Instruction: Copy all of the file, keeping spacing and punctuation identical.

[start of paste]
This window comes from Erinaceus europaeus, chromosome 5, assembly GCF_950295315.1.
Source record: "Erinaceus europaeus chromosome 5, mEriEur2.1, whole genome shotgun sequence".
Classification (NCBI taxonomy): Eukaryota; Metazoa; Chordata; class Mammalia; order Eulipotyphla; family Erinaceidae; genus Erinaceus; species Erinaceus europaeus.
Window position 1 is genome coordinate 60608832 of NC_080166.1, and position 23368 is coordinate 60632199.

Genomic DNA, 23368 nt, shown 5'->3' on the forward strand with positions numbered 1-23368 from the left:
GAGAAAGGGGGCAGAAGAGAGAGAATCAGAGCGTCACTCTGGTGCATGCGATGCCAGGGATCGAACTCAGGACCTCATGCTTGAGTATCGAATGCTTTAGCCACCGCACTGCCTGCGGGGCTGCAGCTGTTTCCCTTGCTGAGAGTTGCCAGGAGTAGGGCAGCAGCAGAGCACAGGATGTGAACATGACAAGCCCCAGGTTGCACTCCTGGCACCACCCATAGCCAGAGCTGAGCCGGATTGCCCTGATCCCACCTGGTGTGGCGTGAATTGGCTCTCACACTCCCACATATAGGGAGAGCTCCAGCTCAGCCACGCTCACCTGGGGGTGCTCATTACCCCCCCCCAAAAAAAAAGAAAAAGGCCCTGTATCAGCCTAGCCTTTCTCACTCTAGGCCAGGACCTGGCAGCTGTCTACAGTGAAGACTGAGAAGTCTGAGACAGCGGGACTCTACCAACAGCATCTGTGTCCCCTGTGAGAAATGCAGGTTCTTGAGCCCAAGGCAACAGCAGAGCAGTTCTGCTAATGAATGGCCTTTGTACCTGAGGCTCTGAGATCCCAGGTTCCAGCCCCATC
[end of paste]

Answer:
This window comes from Erinaceus europaeus, chromosome 5, assembly GCF_950295315.1.
Source record: "Erinaceus europaeus chromosome 5, mEriEur2.1, whole genome shotgun sequence".
Classification (NCBI taxonomy): Eukaryota; Metazoa; Chordata; class Mammalia; order Eulipotyphla; family Erinaceidae; genus Erinaceus; species Erinaceus europaeus.
Window position 1 is genome coordinate 60608832 of NC_080166.1, and position 23368 is coordinate 60632199.

Genomic DNA, 23368 nt, shown 5'->3' on the forward strand with positions numbered 1-23368 from the left:
GAGAAAGGGGGCAGAAGAGAGAGAATCAGAGCGTCACTCTGGTGCATGCGATGCCAGGGATCGAACTCAGGACCTCATGCTTGAGTATCGAATGCTTTAGCCACCGCACTGCCTGCGGGGCTGCAGCTGTTTCCCTTGCTGAGAGTTGCCAGGAGTAGGGCAGCAGCAGAGCACAGGATGTGAACATGACAAGCCCCAGGTTGCACTCCTGGCACCACCCATAGCCAGAGCTGAGCCGGATTGCCCTGATCCCACCTGGTGTGGCGTGAATTGGCTCTCACACTCCCACATATAGGGAGAGCTCCAGCTCAGCCACGCTCACCTGGGGGTGCTCATTACCCCCCCCCAAAAAAAAAGAAAAAGGCCCTGTATCAGCCTAGCCTTTCTCACTCTAGGCCAGGACCTGGCAGCTGTCTACAGTGAAGACTGAGAAGTCTGAGACAGCGGGACTCTACCAACAGCATCTGTGTCCCCTGTGAGAAATGCAGGTTCTTGAGCCCAAGGCAACAGCAGAGCAGTTCTGCTAATGAATGGCCTTTGTACCTGAGGCTCTGAGATCCCAGGTTCCAGCCCCATC